The Program Being Evaluated
The Robert Wood Johnson Foundation funded eight childhood obesity prevention programs through the national Injury Free Coalition for Kids (IFCK) program, a hospital-based, community-oriented injury prevention program. The purpose of funding these obesity prevention programs within IFCK sites was to test innovative approaches to increasing access to healthy foods through programs that already promoted physical activity.
About the Evaluation
The IFCK sites were awarded up to $60,000 each for 18 months. They were asked to build on their existing partnerships to focus on environmental approaches to increase access to healthy foods, integrate the promotion of healthy eating with efforts to increase physical activity, and begin to address policy concerns.
The Foundation contracted with the OMG Center for Collaborative Learning to conduct an evaluability assessment of each of the eight programs to assess their early implementation phase and the programs’ capacity to support a formal evaluation. The lead evaluator was Victoria J. Dougherty, of OMG. The assessment was conducted over an eight-month period through document reviews, in-person interviews and program observations. The findings are based on the sites’ status at the time of the visits, which occurred midway through the grant period.
Major Evaluative Topics and Questions
One of the main purposes of OMG’s study was to gain an early sense of the capacity of the childhood obesity prevention grantees to support a more in-depth evaluation of their pilots should they show promise as potential best practices in the field. An evaluability assessment can assist the Foundation in identifying promising approaches that deserve further attention. This project was, in part, a pilot test of the Foundation's proposed initiative for Early Assessment of Environmental Interventions for Childhood Obesity, and would provide critical information for the structure of the initiative.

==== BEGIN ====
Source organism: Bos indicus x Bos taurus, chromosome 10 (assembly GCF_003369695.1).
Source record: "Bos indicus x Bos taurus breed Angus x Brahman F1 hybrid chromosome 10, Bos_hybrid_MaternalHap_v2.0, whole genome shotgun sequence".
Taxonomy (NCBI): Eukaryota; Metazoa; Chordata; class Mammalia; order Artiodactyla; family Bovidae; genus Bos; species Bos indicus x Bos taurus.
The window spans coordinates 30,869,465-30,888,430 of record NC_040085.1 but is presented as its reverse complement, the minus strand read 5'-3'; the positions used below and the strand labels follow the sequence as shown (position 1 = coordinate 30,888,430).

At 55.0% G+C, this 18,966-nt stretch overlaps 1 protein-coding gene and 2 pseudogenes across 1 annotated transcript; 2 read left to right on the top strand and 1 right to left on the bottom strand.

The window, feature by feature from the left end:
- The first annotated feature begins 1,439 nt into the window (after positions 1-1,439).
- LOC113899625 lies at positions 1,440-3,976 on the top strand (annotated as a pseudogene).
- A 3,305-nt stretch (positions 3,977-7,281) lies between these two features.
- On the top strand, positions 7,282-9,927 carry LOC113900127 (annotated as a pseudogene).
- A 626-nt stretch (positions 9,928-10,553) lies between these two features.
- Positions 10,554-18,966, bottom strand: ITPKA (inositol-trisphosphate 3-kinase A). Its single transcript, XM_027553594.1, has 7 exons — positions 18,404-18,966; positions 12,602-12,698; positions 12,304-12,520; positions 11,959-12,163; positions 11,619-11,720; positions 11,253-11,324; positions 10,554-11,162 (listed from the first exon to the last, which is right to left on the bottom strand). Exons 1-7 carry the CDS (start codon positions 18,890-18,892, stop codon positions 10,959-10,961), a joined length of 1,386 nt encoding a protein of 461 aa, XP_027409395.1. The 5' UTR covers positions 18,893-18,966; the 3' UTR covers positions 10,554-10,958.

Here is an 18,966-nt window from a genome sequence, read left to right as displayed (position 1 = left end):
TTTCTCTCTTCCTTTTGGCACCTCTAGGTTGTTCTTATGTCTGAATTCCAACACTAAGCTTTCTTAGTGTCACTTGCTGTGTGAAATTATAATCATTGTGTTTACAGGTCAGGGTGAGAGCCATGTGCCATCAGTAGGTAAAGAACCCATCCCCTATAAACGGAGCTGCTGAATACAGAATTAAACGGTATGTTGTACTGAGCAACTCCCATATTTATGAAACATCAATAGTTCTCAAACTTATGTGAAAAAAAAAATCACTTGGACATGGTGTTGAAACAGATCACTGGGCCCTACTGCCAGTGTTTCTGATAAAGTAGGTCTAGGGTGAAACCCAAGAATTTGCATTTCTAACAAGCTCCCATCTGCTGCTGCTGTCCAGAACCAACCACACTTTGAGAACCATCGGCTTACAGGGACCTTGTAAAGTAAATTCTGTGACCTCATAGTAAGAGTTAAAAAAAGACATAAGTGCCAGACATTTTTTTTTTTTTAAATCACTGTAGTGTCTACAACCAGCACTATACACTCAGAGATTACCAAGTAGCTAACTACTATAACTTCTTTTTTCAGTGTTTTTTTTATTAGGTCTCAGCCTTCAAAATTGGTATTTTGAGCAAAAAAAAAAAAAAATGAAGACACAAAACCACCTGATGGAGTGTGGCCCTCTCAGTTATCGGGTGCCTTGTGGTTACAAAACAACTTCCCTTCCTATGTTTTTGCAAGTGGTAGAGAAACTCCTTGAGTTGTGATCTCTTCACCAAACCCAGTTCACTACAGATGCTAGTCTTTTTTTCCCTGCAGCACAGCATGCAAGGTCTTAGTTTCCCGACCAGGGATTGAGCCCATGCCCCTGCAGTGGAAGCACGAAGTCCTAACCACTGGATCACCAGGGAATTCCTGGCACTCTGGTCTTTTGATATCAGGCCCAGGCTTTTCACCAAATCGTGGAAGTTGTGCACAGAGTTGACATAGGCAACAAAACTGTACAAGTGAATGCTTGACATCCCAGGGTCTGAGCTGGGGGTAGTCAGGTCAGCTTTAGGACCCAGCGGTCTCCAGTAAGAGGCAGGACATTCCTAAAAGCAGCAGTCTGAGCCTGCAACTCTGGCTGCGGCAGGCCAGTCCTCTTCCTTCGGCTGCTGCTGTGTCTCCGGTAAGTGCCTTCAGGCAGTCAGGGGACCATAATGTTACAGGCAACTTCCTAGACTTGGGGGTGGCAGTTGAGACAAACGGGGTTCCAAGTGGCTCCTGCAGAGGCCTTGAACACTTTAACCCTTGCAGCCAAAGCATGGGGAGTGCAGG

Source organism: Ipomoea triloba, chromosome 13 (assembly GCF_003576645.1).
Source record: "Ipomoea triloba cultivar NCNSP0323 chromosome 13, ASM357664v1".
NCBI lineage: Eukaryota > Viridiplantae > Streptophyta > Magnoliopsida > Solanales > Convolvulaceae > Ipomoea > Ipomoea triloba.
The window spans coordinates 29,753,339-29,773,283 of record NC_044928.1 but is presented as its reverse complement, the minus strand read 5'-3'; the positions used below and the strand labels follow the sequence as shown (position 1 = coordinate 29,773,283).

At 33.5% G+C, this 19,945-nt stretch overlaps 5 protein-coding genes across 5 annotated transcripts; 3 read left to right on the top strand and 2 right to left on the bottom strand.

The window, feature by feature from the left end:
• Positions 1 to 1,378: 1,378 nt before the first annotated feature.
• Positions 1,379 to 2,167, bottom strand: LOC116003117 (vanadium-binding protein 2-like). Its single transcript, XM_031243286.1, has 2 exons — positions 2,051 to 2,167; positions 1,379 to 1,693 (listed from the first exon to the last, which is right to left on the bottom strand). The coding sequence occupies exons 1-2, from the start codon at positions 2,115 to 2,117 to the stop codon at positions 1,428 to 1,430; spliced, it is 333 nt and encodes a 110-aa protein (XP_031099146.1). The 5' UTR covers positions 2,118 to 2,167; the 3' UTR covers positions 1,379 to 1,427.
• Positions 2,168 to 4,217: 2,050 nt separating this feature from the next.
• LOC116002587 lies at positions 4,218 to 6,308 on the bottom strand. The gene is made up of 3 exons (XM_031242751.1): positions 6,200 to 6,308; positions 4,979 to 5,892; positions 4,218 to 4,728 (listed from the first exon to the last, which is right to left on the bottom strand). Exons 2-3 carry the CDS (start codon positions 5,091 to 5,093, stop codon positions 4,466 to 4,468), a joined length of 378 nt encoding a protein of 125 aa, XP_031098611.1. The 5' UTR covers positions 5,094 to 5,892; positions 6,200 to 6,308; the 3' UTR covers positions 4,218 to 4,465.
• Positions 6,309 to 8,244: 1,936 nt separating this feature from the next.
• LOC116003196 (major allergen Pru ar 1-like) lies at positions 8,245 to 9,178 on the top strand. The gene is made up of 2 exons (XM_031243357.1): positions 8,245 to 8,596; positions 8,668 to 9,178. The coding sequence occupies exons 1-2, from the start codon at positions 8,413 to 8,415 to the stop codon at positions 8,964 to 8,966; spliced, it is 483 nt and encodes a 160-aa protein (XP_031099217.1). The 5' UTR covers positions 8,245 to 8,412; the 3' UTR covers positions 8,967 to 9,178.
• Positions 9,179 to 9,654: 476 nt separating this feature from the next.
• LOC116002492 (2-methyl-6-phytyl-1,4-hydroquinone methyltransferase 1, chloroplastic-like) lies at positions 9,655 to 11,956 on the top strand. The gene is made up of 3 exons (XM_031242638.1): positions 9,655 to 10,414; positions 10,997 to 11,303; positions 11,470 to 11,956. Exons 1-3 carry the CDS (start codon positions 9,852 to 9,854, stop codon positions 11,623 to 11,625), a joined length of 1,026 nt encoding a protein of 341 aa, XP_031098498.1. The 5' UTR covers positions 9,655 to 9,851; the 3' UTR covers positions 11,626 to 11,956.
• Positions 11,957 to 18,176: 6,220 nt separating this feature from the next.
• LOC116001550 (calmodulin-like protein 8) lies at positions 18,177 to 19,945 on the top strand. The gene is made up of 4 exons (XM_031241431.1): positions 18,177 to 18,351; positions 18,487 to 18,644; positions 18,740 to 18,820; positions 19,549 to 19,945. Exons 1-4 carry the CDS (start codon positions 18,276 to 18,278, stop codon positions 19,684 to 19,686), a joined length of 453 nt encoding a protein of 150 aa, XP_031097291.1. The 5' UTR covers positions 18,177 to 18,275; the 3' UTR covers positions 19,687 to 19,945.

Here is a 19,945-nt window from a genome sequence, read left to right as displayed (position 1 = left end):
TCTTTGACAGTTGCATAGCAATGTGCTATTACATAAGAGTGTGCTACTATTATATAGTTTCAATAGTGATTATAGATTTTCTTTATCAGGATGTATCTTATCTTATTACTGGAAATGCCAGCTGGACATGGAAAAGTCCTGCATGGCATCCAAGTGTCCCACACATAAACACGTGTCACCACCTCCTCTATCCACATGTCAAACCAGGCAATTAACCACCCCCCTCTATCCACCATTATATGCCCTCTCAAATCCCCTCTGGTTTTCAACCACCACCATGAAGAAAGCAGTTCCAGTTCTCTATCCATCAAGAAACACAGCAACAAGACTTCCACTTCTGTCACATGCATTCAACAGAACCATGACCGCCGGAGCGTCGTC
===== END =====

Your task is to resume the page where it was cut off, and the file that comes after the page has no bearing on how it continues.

Summary of Methods
The assessment identified eight promising program strategies across the eight grantees. The criteria used to make these determinations are: 1) potential for impact, based on logic of the design; 2) potential for impact, based on program intensity and duration; 3) innovativeness of approach(es); 4) ability to reach the target population; 5) acceptability to stakeholders; 6) feasibility of implementation; 7) potential for replication; and 8) sustainability.
Knowledge and Impact
All IFCK sites were able to implement their pilot projects. Sites varied in terms of capacity for further evaluation.
- The Injury Free sites lent resources and credibility to the obesity prevention programs. However, the obesity prevention work was not as easily integrated with the Injury Free work as foreseen in the initiative design.
- An overly ambitious set of goals for the pilots compromised the capacity of staff to deliver work of consistent quality and intensity across the multiple areas of focus.
- Most of the grantees would be ready for some summative evaluation of their core work, once they had refined their programs further and improved their data collection tools, where needed.